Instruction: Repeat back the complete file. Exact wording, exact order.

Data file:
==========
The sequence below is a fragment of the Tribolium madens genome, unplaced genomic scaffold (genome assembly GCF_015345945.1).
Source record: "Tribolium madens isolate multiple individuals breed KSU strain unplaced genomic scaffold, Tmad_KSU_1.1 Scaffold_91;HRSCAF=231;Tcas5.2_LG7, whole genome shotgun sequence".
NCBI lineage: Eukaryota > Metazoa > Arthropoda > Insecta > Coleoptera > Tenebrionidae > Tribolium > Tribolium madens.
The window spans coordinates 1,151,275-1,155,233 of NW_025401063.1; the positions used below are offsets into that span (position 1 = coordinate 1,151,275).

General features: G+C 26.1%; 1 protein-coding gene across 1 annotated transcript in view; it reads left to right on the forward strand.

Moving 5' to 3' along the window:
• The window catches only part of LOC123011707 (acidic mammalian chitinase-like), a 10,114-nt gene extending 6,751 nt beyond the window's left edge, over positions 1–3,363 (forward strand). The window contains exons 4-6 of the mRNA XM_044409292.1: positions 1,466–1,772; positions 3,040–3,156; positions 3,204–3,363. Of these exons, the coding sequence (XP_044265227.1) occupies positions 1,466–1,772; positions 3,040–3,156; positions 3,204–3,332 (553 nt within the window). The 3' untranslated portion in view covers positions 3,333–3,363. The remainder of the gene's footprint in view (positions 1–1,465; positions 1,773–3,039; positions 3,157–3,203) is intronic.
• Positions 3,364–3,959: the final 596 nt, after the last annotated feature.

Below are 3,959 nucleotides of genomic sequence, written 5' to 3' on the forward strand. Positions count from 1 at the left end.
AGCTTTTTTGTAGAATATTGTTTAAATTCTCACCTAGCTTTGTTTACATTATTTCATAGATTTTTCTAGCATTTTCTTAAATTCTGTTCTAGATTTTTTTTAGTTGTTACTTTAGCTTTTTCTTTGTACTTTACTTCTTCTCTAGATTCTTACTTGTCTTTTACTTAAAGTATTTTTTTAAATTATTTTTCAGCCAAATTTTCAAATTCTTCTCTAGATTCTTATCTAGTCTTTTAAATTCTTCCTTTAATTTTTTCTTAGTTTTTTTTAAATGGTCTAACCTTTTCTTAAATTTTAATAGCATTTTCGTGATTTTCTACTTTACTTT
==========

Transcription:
The sequence below is a fragment of the Tribolium madens genome, unplaced genomic scaffold (genome assembly GCF_015345945.1).
Source record: "Tribolium madens isolate multiple individuals breed KSU strain unplaced genomic scaffold, Tmad_KSU_1.1 Scaffold_91;HRSCAF=231;Tcas5.2_LG7, whole genome shotgun sequence".
NCBI lineage: Eukaryota > Metazoa > Arthropoda > Insecta > Coleoptera > Tenebrionidae > Tribolium > Tribolium madens.
The window spans coordinates 1,151,275-1,155,233 of NW_025401063.1; the positions used below are offsets into that span (position 1 = coordinate 1,151,275).

General features: G+C 26.1%; 1 protein-coding gene across 1 annotated transcript in view; it reads left to right on the forward strand.

Moving 5' to 3' along the window:
• The window catches only part of LOC123011707 (acidic mammalian chitinase-like), a 10,114-nt gene extending 6,751 nt beyond the window's left edge, over positions 1–3,363 (forward strand). The window contains exons 4-6 of the mRNA XM_044409292.1: positions 1,466–1,772; positions 3,040–3,156; positions 3,204–3,363. Of these exons, the coding sequence (XP_044265227.1) occupies positions 1,466–1,772; positions 3,040–3,156; positions 3,204–3,332 (553 nt within the window). The 3' untranslated portion in view covers positions 3,333–3,363. The remainder of the gene's footprint in view (positions 1–1,465; positions 1,773–3,039; positions 3,157–3,203) is intronic.
• Positions 3,364–3,959: the final 596 nt, after the last annotated feature.

Below are 3,959 nucleotides of genomic sequence, written 5' to 3' on the forward strand. Positions count from 1 at the left end.
AGCTTTTTTGTAGAATATTGTTTAAATTCTCACCTAGCTTTGTTTACATTATTTCATAGATTTTTCTAGCATTTTCTTAAATTCTGTTCTAGATTTTTTTTAGTTGTTACTTTAGCTTTTTCTTTGTACTTTACTTCTTCTCTAGATTCTTACTTGTCTTTTACTTAAAGTATTTTTTTAAATTATTTTTCAGCCAAATTTTCAAATTCTTCTCTAGATTCTTATCTAGTCTTTTAAATTCTTCCTTTAATTTTTTCTTAGTTTTTTTTAAATGGTCTAACCTTTTCTTAAATTTTAATAGCATTTTCGTGATTTTCTACTTTACTTT